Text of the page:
After looking over and seeing this, 'Eric', one of the men I was working with, said to the other: "Three strong guys over there and she's the one in the hole."
Eric may have meant two different things by this comment.
1) "Mary shouldn't be digging because she can't dig as fast as the men."
2) "Mary shouldn't be digging because those guys should be protecting her from the work by doing it themselves" (i.e., they should have been chivalrously doing physical labor so that she doesn't have to.)
I know you can't really convey tone of voice over the internet, but Eric did not mean "Wow, look at Mary digging that hole just as well as the men could!" His comment was definitely implying that Mary shouldn't be digging. I suspect, but can't prove, that he meant that the men should be stepping up to do the work for Mary (option #2).
The second instance happened two days ago, and was directed at me. My boss in the field is a Crew Chief, and his boss is the Principal Investigator. The PI on this project is often in the field with us, and at the end of the day yesterday our PI, 'Steve', walked up to where we were finishing our testing. We were about a half mile from the cars, and had all of our gear with us (shovel, screen, paperwork).
Each archaeologist carries their own screen, which weighs probably about 10-15 pounds and is quite awkward to maneuver. It's hard to describe, but the easiest way to carry them is to kind of sling the screen part over your back and hook an arm through the legs to support it.
As we were walking towards Steve, he said, "Can I carry anything for anyone?"
Of course, no one replied.
While walking past him, Steve looked directly at me and said, "Can I carry your screen, Lady Instructor?" (Almost typed my real name - this anonymity stuff is hard!)
"No." I said sweetly, "I've got it."
Steve then looked at the man behind me (who I know has a harder time keeping up with the crew than I do), and said, "I'm not offering to carry your screen."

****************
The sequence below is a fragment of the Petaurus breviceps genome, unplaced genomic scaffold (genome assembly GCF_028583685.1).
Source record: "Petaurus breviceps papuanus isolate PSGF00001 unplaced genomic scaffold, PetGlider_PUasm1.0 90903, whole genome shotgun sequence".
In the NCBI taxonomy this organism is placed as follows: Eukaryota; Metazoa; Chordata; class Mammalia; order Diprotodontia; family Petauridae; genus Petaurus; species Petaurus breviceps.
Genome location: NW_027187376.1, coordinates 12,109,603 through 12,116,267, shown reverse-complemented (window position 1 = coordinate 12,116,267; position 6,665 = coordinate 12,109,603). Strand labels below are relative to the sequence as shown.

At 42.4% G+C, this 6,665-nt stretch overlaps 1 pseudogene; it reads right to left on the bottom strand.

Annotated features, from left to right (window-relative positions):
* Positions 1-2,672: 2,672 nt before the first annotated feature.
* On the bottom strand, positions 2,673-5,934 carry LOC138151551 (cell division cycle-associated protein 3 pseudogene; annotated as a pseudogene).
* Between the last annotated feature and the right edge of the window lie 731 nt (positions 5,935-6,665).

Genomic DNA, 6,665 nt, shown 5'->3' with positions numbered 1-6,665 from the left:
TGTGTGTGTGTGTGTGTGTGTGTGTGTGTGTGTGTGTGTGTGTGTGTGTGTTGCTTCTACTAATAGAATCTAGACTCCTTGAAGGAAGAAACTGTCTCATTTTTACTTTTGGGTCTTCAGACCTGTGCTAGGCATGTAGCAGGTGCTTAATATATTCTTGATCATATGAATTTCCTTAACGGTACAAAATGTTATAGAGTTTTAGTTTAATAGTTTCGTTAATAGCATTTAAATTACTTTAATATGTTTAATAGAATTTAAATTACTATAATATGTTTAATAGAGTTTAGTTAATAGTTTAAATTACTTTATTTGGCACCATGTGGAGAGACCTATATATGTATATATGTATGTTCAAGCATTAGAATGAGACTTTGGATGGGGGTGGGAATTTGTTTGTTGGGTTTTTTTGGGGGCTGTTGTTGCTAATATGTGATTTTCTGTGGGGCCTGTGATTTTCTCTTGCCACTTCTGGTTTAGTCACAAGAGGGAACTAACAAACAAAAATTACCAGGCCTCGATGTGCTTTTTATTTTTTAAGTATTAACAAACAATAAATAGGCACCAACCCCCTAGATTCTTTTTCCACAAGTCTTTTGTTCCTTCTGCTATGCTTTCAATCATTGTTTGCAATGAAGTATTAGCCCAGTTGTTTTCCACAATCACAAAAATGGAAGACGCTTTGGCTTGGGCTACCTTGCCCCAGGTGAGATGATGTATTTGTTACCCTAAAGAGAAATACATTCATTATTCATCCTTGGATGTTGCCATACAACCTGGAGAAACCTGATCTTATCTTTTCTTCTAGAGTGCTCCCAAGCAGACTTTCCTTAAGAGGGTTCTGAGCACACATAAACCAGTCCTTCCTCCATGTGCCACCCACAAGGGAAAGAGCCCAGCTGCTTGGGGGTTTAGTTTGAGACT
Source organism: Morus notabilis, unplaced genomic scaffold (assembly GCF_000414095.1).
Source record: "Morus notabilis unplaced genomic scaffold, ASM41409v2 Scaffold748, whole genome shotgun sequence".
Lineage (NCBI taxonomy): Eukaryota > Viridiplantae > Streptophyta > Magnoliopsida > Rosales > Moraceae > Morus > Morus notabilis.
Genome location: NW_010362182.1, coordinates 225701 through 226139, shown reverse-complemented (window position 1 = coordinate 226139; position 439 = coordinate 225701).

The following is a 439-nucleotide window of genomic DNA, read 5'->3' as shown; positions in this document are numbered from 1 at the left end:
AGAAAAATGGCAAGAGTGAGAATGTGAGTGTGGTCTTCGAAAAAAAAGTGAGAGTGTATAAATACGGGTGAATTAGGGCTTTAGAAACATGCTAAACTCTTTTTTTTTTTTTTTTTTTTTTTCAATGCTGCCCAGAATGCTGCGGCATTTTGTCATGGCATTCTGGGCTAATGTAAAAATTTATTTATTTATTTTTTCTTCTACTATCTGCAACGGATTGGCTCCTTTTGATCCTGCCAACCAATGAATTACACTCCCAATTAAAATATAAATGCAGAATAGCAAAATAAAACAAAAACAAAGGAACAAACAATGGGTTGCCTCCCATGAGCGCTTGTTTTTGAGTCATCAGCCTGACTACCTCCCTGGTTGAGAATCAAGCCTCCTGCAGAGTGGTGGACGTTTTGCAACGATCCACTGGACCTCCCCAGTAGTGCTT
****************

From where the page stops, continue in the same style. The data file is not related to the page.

And then I carried my own equipment back to the cars and I got there first.
The point I'm trying to make here is not some meaningless tripe about how any woman can do anything just as well as any man. A woman will never never be the fastest Olympic sprinter or hold the overall world record for weight lifting. But I can carry my own damn screen. It may be just a little more difficult for me, but I can do it. There is no reason for anyone to offer to do it for me when I have not demonstrated any diminished capability, when I have always been able to keep up with the men in the crew (and, in fact, surpass at times some of the men).
If I can't do the job as well as the men, this will be used as justification for the belief that women can't do a moderately physical job as well as a man can (this job is really more about stamina than overall strength, and it isn't that intense - none of us is exactly a professional athlete).
However, if I bust my butt and work faster than the men, this will be used to mock the men I'm working with. "You've only dug three holes? Lady Instructor's on her fifth!" This may also be intended as a backhanded compliment for me, but instead of just telling me that I'm doing a good job, it must be pointed out how the men are falling behind me - a woman!
In both of the instances described above, Eric and Steve were not making silly sexist jokes and they weren't trying to be offensive. In fact, they are both good guys and they were earnestly trying to be nice. Eric would have offered to dig the hole for Mary, and Steve did offer to carry a bulky, awkward piece of equipment for me. They both had good intentions and I do not mean to infer that they are bad people in any way.
Nor do I intend to excuse their behavior, which was sexist. Chivalry comes in many forms, and at its most innocuous is just a man holding the door for a woman, or pulling out her chair. People - men - trying to be nice. But chivalry is rooted in the belief that women are lesser beings who need to be sheltered and protected by men. When Eric or Steve suggest that they should take over physical labor from women in the workplace, they take away both respect and valuable work experience from those women.
Dude, this is my JOB. We're not on a date. And furthermore, if I expect to be treated like an equal, I should put in equal work, and make every effort to perform equally to the men that I work with.